How can PR help restore brand perception?

We live in an ‘instant’ society today – times that are dominated by everything ‘instant’. The social media is a constant presence and ‘breaking news’ is a norm.

It’s common to see people or organisations that are in the public glare, trying to restore their reputation. There are instant scandals that spring up on Twitter and Facebook. Sometimes, some people literally throw the towel in, to help restore their reputation. Whether it’s a Bollywood actor like Salman Khan or a Hollywood actress like Lindsay Lohan or even an organisation – like Nestle, the cola companies or Air India – they have all worked at refurbishing their brand’s perception.

Yes, Public Relations can restore your reputation!

Since PR professionals work to gain exposure and help enhance their clients’ reputation, PR seems to be the perfect solution.

How do you refine a tarnished reputation?

  • Prepare an internal PR strategy
    For organisations, the first step in repairing reputation should occur internally. A company must admit mistakes and be truthful with its employees. Employees are an essential part of your PR team. WorldCom, for example, did poor internal damage-control, and the results included – press leaks and low worker morale. To help boost employee morale, be honest. It is important to meet employees – to outline what’s happening. Written communication may be avoided, as these may leak to the media.Prepare an internal public relations strategy, outlining the different steps. Without effective internal communication, damage control is impossible – and the tarnish will remain.
  • Check the legal angle
    Obviously, you must consider matters of legal liability before speaking to the media, and this is why the legal angle will become an important focus in your PR strategy. If your scandal involves legal problems, it is imperative that you work with lawyers to devise acceptable content for all external communications (print or verbal).
  • Try to work with media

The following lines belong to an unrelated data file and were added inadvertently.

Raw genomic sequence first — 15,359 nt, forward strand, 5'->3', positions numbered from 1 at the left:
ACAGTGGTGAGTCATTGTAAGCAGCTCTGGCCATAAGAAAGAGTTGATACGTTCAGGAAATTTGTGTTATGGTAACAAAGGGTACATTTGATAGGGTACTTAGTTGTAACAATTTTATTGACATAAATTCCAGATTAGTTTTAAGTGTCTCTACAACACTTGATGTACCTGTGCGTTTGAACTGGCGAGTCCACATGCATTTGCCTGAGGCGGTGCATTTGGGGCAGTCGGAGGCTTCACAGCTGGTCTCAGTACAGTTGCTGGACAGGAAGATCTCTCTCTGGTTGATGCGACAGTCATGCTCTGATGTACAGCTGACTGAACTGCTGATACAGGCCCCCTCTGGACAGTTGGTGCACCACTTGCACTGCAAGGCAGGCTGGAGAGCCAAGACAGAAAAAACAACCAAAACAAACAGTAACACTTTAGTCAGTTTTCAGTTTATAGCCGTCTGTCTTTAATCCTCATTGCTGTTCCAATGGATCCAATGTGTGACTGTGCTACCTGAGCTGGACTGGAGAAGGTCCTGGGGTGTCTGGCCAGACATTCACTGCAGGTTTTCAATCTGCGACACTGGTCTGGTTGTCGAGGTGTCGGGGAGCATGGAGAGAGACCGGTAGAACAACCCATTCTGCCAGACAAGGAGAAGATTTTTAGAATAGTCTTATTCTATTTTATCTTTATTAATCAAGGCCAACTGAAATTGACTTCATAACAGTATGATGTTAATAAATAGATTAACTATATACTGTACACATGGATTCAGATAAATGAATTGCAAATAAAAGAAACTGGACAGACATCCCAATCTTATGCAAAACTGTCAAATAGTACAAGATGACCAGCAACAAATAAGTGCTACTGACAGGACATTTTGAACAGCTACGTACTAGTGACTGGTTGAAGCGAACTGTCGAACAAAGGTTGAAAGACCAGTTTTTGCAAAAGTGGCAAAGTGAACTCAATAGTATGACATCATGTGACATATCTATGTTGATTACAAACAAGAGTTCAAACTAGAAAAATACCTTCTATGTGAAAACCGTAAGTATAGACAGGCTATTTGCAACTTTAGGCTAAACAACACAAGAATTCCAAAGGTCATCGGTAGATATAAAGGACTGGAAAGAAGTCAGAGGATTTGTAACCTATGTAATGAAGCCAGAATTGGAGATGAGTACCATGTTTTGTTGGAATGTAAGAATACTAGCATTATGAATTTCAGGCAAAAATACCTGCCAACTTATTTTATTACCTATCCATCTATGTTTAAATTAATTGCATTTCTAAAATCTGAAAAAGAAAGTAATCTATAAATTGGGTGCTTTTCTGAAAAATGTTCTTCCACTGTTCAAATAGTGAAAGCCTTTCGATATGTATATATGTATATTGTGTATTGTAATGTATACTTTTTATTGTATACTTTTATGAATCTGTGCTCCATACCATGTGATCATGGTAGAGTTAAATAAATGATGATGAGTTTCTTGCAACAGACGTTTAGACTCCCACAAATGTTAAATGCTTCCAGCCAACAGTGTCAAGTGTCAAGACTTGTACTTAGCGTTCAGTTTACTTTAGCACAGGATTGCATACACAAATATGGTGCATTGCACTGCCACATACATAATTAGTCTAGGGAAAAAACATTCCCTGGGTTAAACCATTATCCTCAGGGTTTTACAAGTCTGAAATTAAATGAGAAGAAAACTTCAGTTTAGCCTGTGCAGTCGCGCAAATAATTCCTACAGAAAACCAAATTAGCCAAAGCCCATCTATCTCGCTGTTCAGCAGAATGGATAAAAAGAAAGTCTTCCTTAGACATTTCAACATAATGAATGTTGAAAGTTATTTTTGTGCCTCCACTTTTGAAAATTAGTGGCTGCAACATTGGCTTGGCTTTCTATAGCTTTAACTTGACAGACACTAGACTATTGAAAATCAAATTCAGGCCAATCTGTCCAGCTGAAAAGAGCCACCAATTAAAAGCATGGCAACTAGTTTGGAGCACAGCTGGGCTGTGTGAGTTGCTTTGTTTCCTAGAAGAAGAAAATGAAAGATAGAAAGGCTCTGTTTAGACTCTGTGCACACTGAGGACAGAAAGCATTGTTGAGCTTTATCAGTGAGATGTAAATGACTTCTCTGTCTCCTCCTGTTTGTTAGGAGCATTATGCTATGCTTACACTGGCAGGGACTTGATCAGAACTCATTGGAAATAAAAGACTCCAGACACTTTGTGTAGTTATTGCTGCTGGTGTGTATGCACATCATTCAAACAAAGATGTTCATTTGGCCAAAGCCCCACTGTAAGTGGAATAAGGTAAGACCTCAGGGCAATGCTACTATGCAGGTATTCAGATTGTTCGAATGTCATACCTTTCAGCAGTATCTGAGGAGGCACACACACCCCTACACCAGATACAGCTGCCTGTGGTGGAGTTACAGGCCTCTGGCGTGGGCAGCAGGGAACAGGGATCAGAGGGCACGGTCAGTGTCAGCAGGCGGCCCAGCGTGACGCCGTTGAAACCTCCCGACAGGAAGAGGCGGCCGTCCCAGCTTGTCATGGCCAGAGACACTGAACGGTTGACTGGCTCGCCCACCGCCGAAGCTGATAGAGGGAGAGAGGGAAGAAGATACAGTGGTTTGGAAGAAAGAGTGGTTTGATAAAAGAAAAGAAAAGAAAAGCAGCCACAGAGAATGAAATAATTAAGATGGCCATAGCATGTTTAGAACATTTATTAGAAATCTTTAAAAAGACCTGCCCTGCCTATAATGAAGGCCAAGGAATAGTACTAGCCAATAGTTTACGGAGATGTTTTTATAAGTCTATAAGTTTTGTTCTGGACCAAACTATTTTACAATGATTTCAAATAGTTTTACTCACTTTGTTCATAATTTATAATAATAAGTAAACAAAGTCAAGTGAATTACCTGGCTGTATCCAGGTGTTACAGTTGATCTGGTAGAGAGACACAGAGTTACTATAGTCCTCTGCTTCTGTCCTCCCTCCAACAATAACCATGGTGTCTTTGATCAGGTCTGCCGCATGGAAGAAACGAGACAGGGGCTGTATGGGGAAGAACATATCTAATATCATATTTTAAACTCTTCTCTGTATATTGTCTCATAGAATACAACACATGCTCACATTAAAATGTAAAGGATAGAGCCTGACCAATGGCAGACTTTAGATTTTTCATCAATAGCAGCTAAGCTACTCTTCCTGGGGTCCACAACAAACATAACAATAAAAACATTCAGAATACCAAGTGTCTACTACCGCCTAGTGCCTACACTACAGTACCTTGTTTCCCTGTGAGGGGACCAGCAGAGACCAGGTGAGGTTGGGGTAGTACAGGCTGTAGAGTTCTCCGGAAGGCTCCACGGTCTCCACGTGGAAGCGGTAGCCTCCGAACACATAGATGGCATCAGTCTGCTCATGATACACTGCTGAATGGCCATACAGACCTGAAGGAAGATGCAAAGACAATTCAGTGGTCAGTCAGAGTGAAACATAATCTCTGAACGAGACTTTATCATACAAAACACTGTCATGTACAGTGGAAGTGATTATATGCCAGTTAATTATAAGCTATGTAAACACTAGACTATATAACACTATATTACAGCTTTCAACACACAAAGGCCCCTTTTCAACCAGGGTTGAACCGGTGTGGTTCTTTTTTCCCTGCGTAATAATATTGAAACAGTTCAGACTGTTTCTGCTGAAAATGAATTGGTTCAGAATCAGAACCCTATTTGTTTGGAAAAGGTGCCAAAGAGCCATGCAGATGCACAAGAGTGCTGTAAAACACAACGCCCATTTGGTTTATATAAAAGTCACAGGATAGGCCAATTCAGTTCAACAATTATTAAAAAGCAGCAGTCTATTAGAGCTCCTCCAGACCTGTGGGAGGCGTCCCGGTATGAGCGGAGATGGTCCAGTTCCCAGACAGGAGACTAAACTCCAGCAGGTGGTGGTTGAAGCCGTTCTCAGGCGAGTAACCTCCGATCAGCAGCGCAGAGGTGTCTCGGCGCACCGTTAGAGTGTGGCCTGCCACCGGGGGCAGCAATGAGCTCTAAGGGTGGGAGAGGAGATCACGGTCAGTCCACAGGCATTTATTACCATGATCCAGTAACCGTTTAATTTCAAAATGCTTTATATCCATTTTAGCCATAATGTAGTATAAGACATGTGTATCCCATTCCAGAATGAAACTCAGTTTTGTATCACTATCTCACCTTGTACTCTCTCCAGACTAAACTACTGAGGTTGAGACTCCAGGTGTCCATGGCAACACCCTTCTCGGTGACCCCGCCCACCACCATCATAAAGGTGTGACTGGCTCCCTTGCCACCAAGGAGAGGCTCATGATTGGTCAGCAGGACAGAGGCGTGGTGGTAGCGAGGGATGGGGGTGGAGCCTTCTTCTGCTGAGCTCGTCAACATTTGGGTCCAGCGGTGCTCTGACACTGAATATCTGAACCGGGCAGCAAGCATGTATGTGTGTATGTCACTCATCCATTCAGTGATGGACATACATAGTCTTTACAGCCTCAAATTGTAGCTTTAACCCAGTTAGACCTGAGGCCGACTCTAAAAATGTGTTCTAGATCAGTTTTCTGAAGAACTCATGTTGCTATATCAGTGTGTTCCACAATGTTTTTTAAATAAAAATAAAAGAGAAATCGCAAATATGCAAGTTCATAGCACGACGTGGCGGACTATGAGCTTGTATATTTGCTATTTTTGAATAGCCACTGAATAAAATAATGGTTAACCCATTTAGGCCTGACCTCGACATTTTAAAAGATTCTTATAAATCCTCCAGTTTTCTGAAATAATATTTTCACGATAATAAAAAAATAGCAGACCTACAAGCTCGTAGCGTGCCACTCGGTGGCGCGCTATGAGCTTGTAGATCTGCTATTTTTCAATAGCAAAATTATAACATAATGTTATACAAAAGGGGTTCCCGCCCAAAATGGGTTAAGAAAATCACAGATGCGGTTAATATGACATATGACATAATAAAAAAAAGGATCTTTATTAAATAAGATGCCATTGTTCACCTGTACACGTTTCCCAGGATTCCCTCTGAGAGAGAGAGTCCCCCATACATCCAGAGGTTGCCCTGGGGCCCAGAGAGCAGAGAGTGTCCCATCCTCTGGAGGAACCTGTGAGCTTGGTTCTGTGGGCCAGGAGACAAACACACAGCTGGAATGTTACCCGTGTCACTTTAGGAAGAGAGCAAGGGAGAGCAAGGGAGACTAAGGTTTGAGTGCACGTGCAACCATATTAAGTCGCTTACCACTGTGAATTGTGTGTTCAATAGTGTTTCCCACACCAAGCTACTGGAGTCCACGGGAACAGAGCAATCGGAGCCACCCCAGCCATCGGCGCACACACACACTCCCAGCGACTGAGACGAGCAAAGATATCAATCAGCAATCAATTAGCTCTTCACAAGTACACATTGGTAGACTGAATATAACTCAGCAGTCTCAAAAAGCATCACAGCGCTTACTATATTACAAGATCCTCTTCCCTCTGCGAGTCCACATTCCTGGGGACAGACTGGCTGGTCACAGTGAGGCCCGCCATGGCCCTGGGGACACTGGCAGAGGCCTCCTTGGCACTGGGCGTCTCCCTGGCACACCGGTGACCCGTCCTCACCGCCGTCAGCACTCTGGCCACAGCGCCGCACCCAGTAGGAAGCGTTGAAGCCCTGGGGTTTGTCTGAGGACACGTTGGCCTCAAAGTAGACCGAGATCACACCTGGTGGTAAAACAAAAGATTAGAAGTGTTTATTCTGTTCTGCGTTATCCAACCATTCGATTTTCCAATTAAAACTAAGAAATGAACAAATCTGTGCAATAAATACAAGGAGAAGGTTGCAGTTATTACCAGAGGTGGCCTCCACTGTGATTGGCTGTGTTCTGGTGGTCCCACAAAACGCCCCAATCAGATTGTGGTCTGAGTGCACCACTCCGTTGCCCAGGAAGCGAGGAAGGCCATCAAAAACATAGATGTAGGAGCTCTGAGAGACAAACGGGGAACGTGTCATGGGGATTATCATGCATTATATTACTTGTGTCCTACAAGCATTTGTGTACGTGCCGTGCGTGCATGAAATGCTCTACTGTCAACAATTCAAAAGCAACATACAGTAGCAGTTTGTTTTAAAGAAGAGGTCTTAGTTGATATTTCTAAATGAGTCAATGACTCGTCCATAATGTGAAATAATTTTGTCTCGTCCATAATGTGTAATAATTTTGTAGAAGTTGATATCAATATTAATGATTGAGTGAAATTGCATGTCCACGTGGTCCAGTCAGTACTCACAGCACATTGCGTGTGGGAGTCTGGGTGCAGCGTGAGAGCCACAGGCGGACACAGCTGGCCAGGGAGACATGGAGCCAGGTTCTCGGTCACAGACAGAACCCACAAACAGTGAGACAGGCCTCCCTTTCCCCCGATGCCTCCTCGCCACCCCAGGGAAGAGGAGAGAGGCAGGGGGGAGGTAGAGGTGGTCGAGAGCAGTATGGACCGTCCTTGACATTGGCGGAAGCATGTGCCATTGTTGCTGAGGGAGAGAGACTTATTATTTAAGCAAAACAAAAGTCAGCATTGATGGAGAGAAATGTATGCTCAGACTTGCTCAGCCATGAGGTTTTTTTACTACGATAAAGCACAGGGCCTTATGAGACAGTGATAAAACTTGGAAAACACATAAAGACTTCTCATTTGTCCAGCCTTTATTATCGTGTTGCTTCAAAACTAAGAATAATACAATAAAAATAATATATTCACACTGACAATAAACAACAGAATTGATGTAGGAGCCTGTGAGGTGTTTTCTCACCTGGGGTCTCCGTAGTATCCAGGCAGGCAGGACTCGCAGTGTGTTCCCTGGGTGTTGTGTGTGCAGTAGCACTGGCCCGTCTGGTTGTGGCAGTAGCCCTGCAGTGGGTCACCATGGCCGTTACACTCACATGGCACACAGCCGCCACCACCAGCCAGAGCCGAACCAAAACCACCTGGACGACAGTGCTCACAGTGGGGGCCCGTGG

The media plays an important role in a company’s damage control because they become the chief messenger. In times of crisis, a company shouldn’t try to manipulate the media when its credibility is already at an all-time low. What the company needs to do, is reinforce its message, so it continually reaches the company’s key audience(s).
  • Definitely issue an apology
    People/companies get into trouble or do something wrong and they apologize to the public. It’s critical that the apology should be sincere, and should not be misconstrued as ‘fake’ or forced. It’s important to address the public and show utmost sincerity for your actions.It may mean making a public appearance and expressing genuine regret.A great example is when golf star Tiger Woods issued an apology after his 2009 scandal and he took to CNN to issue an apology. Perhaps, it did look sincere at the time, but he did made the right move – owning up to his actions in person. Now, many years later, his image may not be fully restored, but it’s certainly regained some of its credibility!
  • Avoid trouble and act right!
    May seem like an obvious solution to a problem, but it is difficult! Sometimes, the best way to gain forgiveness is to keep a low profile, and let time take its course. “Time heals everything” is a rightly said popular expression, and very often, time is a great leveler. Importantly, crisis planning could help here.Well, that is not always the case. Even when an opportunity arises, and people have the chance to do the right thing, they make a wrong choice (or decision)! Within the context of PR , to enhance one’s reputation, we must be aware of current events, and understand the culture surrounding them.

Because scandals often involve legal vs illegal hassles, it may be difficult for most companies to “come clean”. This is an important point as far as media, customers and employees are concerned. But, companies should know that eventually the public will get exposed to the whole story.

Companies and individuals can recover from scandals, and the lost reputation may be restored at some point. Former US President Bill Clinton, famous for his Presidential affair, is today Founder, Clinton Foundation, which has changed peoples’ perception about him. This is seen as the result of post-scandal PR, which has brought about a behavioral change. And that, more than anything, can also help a company repair its reputation and restore some lost lustre.

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Shree Lahiri
Shree is the Senior Editor at Reputation Today and hopes to move from one focus area to another in the editions that will be released this year. Having worked in Corporate Communications teams, she has experience of advertising, public relations, investor and employee communications, after which she moved to the other side – journalism. She enjoys writing and believes the power of the pen is indeed mighty. Covering the entertainment beat and the media business, she has been involved in a wide range of activities that have thrown open storytelling opportunities.

She can be reached at: @shree_la on twitter

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